Anyone who thinks voters are in no mood to endorse investment in stocks right now ought to look at the huge support a state ballot proposal on investing some state trust funds received in Michigan.
In all, 62% of the voters on Aug. 6 approved ending restrictions that had consigned some $600 million in state conservation funds to low-return, low-risk fixed-income securities. Balloting was conducted amid a distressing environment of sensational revelations of corporate fraud, accounting scandals and alleged investment banking dishonesty - as well as a plummeting market that undoubtedly has cost a vast number of these same voters millions of dollars collectively in personal and pension fund losses.
Voters approved giving the state department of treasury the flexibility to invest these funds in a wide array of investments, including equities, as it does for the state's $45 billion in pension assets.
One might dare say the vote could signal a public desire to continue with efforts to partially privatize Social Security, or at least continue the debate, now regarded by many in Washington as finished because of the debacle in the stock market.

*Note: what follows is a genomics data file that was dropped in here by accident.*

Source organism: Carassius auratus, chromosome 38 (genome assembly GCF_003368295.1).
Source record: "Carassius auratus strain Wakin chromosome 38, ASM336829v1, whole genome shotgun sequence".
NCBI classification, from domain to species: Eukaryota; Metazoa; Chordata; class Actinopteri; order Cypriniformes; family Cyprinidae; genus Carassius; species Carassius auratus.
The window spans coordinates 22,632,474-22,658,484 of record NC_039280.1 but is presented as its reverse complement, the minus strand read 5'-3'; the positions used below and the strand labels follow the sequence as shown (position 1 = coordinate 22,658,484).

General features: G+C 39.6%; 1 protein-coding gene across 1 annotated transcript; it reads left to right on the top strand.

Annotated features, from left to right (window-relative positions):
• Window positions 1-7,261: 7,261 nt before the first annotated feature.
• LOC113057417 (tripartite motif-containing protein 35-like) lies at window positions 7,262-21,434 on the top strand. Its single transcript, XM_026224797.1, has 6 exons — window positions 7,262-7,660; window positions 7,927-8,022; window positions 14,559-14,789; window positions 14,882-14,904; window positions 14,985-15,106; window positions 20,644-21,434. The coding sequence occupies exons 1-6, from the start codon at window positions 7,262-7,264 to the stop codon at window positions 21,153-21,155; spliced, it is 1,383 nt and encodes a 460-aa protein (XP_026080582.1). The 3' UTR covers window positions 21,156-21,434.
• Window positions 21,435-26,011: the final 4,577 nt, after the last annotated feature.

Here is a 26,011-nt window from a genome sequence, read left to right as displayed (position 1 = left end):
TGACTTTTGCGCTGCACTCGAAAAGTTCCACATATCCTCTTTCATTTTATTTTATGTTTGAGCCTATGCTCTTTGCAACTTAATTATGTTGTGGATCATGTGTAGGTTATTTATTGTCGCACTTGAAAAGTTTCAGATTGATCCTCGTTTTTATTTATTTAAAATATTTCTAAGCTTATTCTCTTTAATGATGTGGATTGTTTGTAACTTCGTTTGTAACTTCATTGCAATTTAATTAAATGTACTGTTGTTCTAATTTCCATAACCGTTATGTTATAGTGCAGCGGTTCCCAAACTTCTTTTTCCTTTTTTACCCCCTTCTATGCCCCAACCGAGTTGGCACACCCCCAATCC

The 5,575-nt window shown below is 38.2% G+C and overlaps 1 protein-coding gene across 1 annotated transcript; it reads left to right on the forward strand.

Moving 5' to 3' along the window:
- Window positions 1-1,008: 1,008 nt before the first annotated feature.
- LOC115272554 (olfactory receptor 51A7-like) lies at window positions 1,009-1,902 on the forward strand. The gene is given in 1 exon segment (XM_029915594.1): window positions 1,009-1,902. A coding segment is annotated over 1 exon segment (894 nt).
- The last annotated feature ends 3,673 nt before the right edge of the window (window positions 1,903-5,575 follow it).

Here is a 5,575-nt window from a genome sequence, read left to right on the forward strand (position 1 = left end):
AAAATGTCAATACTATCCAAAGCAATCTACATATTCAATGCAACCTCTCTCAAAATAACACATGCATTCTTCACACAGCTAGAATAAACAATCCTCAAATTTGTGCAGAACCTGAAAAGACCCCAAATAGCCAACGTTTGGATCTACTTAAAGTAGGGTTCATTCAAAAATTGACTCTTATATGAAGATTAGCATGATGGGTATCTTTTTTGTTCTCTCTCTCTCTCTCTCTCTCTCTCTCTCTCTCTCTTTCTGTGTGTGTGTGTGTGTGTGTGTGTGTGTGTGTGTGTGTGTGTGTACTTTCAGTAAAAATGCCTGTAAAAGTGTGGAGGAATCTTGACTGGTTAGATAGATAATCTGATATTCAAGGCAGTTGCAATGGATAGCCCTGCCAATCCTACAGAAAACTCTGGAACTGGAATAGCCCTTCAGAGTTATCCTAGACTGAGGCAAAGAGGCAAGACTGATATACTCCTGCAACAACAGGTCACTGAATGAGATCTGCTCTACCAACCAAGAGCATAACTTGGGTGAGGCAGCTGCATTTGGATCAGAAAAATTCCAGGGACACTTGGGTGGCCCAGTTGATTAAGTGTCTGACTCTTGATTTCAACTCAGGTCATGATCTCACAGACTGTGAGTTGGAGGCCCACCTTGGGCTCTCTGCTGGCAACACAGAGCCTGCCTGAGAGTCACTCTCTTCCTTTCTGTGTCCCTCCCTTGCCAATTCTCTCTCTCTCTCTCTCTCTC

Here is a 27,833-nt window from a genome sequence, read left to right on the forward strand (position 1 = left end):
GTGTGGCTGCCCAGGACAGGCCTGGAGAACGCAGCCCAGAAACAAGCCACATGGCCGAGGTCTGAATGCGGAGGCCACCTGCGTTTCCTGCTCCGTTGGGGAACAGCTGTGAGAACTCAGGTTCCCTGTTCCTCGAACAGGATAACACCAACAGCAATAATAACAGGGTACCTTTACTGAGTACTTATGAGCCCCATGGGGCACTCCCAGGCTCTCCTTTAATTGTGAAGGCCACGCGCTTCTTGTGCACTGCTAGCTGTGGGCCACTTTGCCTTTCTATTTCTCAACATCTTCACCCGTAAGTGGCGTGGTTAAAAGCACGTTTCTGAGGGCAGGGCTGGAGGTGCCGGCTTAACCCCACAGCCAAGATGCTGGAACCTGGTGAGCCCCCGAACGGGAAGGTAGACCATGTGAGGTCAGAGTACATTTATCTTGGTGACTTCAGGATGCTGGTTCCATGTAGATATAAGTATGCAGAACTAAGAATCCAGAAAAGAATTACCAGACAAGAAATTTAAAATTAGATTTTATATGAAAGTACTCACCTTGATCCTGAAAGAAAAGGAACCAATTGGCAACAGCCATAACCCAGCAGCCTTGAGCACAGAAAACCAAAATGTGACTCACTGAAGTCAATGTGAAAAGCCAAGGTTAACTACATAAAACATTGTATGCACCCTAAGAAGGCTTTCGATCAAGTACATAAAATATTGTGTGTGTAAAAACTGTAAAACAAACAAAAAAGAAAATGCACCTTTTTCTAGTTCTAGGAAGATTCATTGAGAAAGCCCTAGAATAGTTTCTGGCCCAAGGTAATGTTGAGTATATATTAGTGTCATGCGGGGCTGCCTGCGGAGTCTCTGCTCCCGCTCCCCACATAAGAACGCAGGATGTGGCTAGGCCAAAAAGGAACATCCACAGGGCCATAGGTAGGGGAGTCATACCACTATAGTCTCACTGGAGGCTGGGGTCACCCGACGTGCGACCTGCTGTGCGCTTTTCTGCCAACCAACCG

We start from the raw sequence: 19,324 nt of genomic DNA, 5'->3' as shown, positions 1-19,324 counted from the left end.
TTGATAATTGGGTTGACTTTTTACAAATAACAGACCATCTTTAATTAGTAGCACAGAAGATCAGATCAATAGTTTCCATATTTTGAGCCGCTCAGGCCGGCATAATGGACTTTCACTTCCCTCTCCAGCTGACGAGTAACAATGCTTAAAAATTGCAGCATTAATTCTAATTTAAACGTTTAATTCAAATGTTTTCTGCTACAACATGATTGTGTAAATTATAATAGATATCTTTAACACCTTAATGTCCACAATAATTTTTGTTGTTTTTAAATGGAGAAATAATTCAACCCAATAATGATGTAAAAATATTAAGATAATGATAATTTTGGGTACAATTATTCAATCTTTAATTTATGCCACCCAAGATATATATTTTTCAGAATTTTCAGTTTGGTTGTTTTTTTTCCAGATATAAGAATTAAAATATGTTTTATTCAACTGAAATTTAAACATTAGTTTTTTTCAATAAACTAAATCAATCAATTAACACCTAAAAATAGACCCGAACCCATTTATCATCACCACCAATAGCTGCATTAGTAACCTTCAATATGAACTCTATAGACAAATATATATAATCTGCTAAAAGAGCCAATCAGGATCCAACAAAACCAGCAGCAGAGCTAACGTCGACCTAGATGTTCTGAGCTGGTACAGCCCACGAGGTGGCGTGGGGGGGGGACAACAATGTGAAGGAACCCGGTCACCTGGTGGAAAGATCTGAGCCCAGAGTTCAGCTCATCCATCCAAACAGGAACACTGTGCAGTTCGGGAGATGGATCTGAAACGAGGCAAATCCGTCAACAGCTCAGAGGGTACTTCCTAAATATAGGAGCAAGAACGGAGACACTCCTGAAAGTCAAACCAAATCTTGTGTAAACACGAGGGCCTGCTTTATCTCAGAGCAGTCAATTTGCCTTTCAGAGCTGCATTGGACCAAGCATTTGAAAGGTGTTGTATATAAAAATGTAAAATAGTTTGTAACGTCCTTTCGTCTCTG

In Michigan, voters took the long-term view.
"We're grateful that the voters took the time to understand such a complex issue," said Dennis Fox, environmental policy specialist with the Michigan United Conservation Clubs, on the group's website.
A broad coalition of leading environmental, civic and business groups in the state, comprising both political parties, supported the ballot proposal. They included Detroit City Mayor Kwame Kilpatrick, Michigan Chamber of Commerce, Michigan chapter of The Nature Conservancy and Michigan United Conservation Clubs. The Detroit City Council in July unanimously passed a resolution in support of the proposal. No organized group opposed the measure, according to reports.
Supporters of the proposal conceded that the amendment would subject the investments to more risk, with some estimating potential losses of at least $15 million a year, but they argued that the wide latitude on investing could enable the funds to get a much better return in the long term.
"Some called the vote the most important environmental issue to hit the state's ballot in 50 years" because of the additional money the new investments could earn for conservation programs, the Michigan United Conservation Clubs noted on its website,
Just as important, the vote may be one of the biggest endorsements by the public for stock market investing in the past year.